So far with the stock settings, the ride is much more bouncy than the stock shock. I don't seem to pogo-stick as much over bumps but I think I feel the bumps aobut the same, or maybe a bit softer than the stock. I had the preload on the stock shock set at 4. I probably need to try to increase the preload on the Progressive shock to reduce the bounce, but still trying to figure it out. Frankly, I wish I'd stayed with the stock tire size, the original shock, and just installed a Baron's front pulley to reduce the rpms. But, what's done is done. I probably won't go back now unless I can't get the new shock set to a point where the ride is acceptable.
 

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Once you get the progressive dialed in you'll like the ride. I found the spanner wrench nearly impossible to use, so I just removed the shock a couple times to make the adjustments and have it dialed in for both solo and 2-up. I made it a bit softer when riding 2-up and my wife loves it now, no more back jarring hits (unless I am not paying attention and hit a pot hole), then I get an ear full....

As mentioned using a jack makes it easy to drop the shock out through the bottom, and reverse for the install (2 bolts).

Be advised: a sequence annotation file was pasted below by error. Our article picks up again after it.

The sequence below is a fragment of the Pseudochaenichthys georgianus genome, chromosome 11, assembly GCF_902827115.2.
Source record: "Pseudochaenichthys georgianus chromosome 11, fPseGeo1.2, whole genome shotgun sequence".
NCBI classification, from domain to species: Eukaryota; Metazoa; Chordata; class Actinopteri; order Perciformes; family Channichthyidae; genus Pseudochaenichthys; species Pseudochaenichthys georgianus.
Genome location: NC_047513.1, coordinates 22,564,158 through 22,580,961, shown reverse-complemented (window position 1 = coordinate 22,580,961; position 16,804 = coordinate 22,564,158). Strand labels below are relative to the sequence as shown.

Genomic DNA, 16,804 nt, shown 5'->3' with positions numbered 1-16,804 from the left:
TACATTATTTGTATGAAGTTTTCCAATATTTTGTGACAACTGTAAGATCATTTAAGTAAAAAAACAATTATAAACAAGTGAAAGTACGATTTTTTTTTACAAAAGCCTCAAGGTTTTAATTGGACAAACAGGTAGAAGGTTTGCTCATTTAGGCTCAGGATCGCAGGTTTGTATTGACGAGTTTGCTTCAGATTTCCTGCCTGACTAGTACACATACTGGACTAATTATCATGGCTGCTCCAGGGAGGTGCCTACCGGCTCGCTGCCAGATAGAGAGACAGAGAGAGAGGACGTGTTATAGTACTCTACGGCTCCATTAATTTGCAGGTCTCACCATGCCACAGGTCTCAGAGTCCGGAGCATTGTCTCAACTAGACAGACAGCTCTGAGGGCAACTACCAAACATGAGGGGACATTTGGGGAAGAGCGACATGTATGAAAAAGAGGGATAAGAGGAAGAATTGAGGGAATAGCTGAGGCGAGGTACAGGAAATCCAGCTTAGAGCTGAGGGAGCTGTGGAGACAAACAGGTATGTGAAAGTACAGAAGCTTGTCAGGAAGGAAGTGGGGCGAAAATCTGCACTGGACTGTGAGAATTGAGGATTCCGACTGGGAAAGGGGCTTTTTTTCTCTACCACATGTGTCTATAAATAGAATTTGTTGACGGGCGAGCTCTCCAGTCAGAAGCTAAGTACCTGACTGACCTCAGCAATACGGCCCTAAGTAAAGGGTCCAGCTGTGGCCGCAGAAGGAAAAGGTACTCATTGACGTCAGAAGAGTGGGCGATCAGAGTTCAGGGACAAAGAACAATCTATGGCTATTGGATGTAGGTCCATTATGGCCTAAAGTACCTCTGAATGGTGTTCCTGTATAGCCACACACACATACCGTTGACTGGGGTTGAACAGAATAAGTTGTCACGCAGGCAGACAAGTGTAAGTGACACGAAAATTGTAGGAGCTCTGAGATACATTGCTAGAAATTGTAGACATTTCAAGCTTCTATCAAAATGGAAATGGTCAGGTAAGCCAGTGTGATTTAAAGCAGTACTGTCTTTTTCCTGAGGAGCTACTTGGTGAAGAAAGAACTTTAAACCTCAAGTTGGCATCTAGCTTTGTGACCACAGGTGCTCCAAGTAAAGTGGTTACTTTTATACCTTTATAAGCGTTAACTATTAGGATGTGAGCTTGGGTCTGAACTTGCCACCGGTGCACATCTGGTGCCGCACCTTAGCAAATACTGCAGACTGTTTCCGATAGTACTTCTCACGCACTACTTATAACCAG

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Well, first, it's already done so that's that. But, beyond that, while I know it's a no-brainer for most folks here, it's a bit more intimidating for those of us who don't regularly work on bikes. That said, I'm very sure if I took my time I could do the work. For me it's really a matter of convenience. I could do more of my own work on my cars as well if I really wanted to (and I use to) but for this one-off thing, it's just easier to let the shop do it. Regarding the adjustments, I can do those. Not a problem.

To be honest, the entire bike thing was (is) an experiment for me. I just got back into last year and I'm still deciding how far I want to go with it. (Maybe this needs a new thread?) I know most everyone on this forum is pretty hard-core into bikes. I do love to ride but I have some other things competing for my time and attention as well. So, we'll see.

Anyway, thanks for all the help on this. I'm pretty much alone locally when it comes to the bike so this forum is really my only resource for honest information. I really appreciate it.
Olddave, Yeah I understand what your saying mate. I hope I didn't sound a bit harsh with the do it yourself thing. I was trying to inspire you to have a go at it yourself and save $150, but if money is not an issue ,then no worries.
Good on you for experimenting, just about everything I do is an experiment, some work and some don't, I have a brand new Baron rear pulley sitting here that cost me over $400 and its crap, I hate it, took it off after 1000Klms and its sitting in shed. But I do think the 170 tyre and the 1" lower progressive, for me, is the best thing I have done to this bike, oh and the Mustang seat, oh and the....
Im only on this forum to try and learn, be helped when needed and give back any info I have, and let people know things I have tried on this bike and share that.
Hope you end up happy with all your mods.